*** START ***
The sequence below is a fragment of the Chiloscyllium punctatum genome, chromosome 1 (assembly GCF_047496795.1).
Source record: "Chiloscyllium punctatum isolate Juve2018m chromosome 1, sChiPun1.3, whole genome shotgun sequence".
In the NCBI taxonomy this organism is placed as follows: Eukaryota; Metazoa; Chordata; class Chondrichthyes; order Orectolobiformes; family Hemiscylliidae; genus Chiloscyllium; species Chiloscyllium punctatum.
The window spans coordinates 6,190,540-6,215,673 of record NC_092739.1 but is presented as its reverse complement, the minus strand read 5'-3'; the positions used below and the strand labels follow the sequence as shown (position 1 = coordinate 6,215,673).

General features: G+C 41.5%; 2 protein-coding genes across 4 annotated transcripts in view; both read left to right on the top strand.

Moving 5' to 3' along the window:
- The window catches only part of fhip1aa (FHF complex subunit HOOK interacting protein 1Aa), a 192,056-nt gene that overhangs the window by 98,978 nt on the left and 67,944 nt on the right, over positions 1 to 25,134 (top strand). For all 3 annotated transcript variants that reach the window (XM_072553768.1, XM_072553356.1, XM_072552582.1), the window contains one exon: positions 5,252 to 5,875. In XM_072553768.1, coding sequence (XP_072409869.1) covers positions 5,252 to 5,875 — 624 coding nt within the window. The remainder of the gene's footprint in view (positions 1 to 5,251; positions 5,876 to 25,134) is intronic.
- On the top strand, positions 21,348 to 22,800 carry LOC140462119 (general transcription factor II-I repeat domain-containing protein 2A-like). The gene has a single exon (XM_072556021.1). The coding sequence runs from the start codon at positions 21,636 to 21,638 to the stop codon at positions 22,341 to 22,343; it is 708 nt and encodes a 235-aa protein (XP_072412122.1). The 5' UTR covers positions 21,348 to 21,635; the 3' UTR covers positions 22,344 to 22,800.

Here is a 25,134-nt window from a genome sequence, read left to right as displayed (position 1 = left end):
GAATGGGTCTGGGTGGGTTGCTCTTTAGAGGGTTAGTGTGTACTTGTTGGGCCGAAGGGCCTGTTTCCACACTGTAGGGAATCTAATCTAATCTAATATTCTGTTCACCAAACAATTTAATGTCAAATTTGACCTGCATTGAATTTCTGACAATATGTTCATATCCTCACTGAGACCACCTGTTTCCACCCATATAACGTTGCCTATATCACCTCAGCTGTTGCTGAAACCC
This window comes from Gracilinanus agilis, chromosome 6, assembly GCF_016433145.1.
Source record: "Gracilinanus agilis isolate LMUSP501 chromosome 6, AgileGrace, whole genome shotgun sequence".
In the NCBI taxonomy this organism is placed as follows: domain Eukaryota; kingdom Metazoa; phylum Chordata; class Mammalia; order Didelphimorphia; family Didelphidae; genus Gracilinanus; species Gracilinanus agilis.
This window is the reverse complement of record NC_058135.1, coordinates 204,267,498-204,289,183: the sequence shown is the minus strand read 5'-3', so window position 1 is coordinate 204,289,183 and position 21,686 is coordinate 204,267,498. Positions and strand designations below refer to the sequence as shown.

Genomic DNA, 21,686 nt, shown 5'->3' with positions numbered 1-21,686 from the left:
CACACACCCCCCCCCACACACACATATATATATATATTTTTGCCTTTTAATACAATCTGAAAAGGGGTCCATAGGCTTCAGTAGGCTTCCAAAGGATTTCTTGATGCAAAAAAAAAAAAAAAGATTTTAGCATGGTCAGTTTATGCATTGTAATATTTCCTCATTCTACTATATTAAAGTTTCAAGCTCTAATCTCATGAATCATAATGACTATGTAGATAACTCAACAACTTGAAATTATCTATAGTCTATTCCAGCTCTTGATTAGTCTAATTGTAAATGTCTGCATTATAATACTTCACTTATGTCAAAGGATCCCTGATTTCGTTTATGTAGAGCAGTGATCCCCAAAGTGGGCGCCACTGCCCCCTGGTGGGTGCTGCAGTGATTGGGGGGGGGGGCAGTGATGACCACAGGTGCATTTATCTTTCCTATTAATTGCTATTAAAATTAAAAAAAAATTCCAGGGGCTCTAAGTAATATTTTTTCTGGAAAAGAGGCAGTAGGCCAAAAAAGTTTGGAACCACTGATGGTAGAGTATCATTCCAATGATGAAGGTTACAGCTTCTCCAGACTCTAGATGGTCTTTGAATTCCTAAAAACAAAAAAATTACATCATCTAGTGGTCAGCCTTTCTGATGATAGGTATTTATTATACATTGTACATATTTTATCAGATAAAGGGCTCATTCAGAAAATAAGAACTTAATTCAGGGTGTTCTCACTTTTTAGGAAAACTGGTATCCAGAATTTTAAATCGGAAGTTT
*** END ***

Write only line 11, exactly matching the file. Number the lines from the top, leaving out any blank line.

This window comes from Gracilinanus agilis, chromosome 6, assembly GCF_016433145.1.